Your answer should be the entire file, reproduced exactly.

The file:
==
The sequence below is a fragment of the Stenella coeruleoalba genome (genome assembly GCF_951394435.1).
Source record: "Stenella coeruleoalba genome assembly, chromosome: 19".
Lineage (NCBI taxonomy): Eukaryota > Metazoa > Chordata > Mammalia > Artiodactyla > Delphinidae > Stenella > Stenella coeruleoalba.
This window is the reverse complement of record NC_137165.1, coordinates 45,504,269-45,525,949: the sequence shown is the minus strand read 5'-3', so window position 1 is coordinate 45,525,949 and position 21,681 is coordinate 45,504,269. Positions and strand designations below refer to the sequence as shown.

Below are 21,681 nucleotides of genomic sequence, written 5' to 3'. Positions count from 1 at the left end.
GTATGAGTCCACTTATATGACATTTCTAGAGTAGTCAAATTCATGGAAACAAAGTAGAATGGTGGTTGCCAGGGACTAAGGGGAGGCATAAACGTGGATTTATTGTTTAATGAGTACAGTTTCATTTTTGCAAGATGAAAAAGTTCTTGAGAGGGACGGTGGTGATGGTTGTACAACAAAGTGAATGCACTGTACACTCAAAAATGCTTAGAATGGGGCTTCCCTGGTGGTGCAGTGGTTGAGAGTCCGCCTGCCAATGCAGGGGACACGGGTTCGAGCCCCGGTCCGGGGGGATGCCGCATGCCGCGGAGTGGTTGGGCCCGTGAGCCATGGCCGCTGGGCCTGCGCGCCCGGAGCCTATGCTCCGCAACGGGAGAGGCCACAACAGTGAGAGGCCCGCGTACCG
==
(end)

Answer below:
The sequence below is a fragment of the Stenella coeruleoalba genome (genome assembly GCF_951394435.1).
Source record: "Stenella coeruleoalba genome assembly, chromosome: 19".
Lineage (NCBI taxonomy): Eukaryota > Metazoa > Chordata > Mammalia > Artiodactyla > Delphinidae > Stenella > Stenella coeruleoalba.
This window is the reverse complement of record NC_137165.1, coordinates 45,504,269-45,525,949: the sequence shown is the minus strand read 5'-3', so window position 1 is coordinate 45,525,949 and position 21,681 is coordinate 45,504,269. Positions and strand designations below refer to the sequence as shown.

Below are 21,681 nucleotides of genomic sequence, written 5' to 3'. Positions count from 1 at the left end.
GTATGAGTCCACTTATATGACATTTCTAGAGTAGTCAAATTCATGGAAACAAAGTAGAATGGTGGTTGCCAGGGACTAAGGGGAGGCATAAACGTGGATTTATTGTTTAATGAGTACAGTTTCATTTTTGCAAGATGAAAAAGTTCTTGAGAGGGACGGTGGTGATGGTTGTACAACAAAGTGAATGCACTGTACACTCAAAAATGCTTAGAATGGGGCTTCCCTGGTGGTGCAGTGGTTGAGAGTCCGCCTGCCAATGCAGGGGACACGGGTTCGAGCCCCGGTCCGGGGGGATGCCGCATGCCGCGGAGTGGTTGGGCCCGTGAGCCATGGCCGCTGGGCCTGCGCGCCCGGAGCCTATGCTCCGCAACGGGAGAGGCCACAACAGTGAGAGGCCCGCGTACCG